A lot of people choose to wash even their cloth diapers by hand, and they do actually get really clean, and it doesn't all that much effort - only about 5-10 minutes of agitation (you can leave your laundry to soak for 30 or so minutes prior to or between agitations).

11. Use a menstual cup and/or 'mama pads.'
If you thought disposable diapers were a waste of money, imagine how much money a woman throws in the garbage by using disposable menstrual pads and tampons for 35 or so years!

A Diva Cup can save you a lot of money, and it's so easy to use.

It's a silicone cup that you put in kind of like a tampon and you empty it out periodically. What's great about the cup is that it is reusable, washable, non-reactive (it's made of medical grade silicone) and you don't have to worry about getting Toxic Shock Syndrome if you leave it in for too long (unlike tampons).

If you're like me you need to use pads as back-up (in case of leaks), and cloth menstrual pads are a cheaper alternative to disposable ones.
Aren't they cute? These are from Talulah Bean
Monthly pads from Green Line Diapers - must have!

If you shudder at the thought of washing blood-soaked pads, get over it. What do you do if you leak onto your clothes, do you throw them out? No, I didn't think so.

12. Use cloth instead of toilet paper.
This one will be a really tough sell for a lot of people, but if you cloth diaper your child (and use cloth wipes on them) then this isn't too much of a stretch. Not only will this save you money, it will save millions of trees, if you care about that kind of thing. I've only been using cloth wipes instead of toilet paper for a few months (and I still use paper for the messiest stuff) but I tell you I much prefer it - cloth works so much better than paper. I also have a diaper sprayer (which is really just a re-branded hand-held bidet) so I use that first and then a cloth. I keep a wet bag in the bathroom to toss the used cloths in, and then wash them with the diaper laundry. No, it doesn't smell. No, it isn't gross. Grow up, people.

So that's it, my list of some basic greener choices. If you're wondering, I do 9 or 10 of the things on this list.

Wednesday, September 21, 2011

The Ultimate No-Sew T-shirt Diaper

I have found the ultimate no-sew t-shirt diaper, and it is also the ultimate night-time diaper! Unfortunately I can't take credit for it, but I thought I'd blog about it anyway since I love it so much. It's just a folding technique that allows you to use a t-shirt (unmodified) as a diaper, where the sleeves become the wings.

It's brilliant. After watching this I grabbed all of my no-sew t-shirt diapers and sewed all the sleeves back on.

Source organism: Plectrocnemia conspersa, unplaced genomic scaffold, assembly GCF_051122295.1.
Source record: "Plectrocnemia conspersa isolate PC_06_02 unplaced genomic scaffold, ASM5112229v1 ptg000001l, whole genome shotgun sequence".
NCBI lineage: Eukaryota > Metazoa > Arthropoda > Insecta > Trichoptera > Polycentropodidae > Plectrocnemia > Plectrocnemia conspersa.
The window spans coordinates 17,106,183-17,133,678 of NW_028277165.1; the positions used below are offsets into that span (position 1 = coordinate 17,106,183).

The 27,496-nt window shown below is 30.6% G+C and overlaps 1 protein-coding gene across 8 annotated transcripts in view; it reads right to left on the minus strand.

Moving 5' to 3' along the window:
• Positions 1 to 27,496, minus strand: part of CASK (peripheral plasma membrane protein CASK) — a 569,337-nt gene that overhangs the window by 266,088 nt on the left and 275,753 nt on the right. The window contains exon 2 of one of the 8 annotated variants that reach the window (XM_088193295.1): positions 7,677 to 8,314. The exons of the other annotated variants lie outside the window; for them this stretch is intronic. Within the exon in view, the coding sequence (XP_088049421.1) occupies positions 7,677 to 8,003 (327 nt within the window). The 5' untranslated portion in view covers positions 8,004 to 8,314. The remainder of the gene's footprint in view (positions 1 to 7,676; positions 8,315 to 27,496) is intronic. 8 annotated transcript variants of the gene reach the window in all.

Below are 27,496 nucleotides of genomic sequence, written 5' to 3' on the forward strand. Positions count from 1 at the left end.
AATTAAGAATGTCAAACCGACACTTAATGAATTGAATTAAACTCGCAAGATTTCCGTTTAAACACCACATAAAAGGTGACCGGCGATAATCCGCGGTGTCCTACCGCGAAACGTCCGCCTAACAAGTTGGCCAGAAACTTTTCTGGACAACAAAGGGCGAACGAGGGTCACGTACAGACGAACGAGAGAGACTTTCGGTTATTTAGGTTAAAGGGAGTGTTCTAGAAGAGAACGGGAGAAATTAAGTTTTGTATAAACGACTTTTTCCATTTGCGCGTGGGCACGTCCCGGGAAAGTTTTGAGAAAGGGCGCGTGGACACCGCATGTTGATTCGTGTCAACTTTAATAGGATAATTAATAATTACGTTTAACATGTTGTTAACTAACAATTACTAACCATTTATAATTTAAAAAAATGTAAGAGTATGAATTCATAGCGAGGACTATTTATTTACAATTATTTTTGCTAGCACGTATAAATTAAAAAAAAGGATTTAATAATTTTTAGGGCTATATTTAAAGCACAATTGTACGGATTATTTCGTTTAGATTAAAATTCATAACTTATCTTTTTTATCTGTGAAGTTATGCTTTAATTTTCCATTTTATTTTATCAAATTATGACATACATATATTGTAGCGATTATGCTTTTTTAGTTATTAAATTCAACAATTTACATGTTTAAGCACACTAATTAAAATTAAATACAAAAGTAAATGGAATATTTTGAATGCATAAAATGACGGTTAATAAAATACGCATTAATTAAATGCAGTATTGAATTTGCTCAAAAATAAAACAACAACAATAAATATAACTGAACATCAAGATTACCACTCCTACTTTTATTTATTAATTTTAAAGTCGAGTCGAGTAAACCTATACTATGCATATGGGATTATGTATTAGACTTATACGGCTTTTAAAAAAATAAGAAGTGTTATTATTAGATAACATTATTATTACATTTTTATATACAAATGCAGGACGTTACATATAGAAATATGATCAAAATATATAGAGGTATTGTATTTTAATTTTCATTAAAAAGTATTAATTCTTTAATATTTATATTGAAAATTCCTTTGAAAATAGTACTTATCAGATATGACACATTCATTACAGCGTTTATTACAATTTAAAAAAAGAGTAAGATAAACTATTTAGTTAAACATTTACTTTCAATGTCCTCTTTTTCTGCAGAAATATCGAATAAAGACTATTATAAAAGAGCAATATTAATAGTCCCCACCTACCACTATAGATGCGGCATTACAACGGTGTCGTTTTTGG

Yes, I am a big nerd, I'm well aware of that fact.

Anyway, this is all I use on my daughter for overnights. I have four of them that I use in rotation - I love the bright colours! They just happen to match the IKEA blanket I got for my daughter:

I put a hemp doubler in it (one of my cut-down Thirsties hemp prefolds) and a Woollybottoms wool soaker on top, and that's it. For awhile I had another doubler in there - a folded up half-flannel blanket on the outside of the diaper, but it was rarely very wet in the morning so I decided to take the chance and leave it out one night, and it's been out ever since.

I use a couple of T-shirts for daytime use as well (the two smallest, a mens M and a L; the overnights are pretty much all XL) under a wool soaker, though my SWWs work well over them, too. If I were on a really tight diaper budget this is all I'd use. Honestly, the fit is spectacular, they're so versatile because you can fold them wider or narrower or longer or shorter depending on your baby's body type, and they're really really absorbent! And at $1 per diaper (no modification required!!) it's a steal.

Too bad those 2 Thirsties hemp prefolds I bought for overnights were a COMPLETE WASTE OF MONEY. Ah well, it was only $14... plus shipping... Let's not think about how many t-shirt diapers I could have gotten for that...

Monday, August 29, 2011

Frugal Fluff

I think it's really ironic that out of all the cloth diapers I've tried these past 16 or so months the ones I prefer to use are the most inexpensive, and also didn't start out life as diapers. I'm talking, of course, about my no-sew T-shirt diapers. Second to that are my cotton flannel receiving blankets that I got as hand-me-downs from various sources, and they make the BEST flats - nice and big, very absorbent, and they wash up great.

And my NEW favourite ultra-cheap alternative to actual diapers are - flour sack towels. I bought a 5-pack of them at WalMart last week and I can't stop singing their praises.

A bit of history - rewind a century or so to when families used to buy their flour in cotton sacks. When they finished all the flour they either re-used the bag to get more flour (if they were getting it straight from the mill) or, more commonly, they re-purposed the bag into towels (and probably cloth diapers, too). Why? Well most people at the time didn't have a lot of money so they had to reuse and recycle everything they had.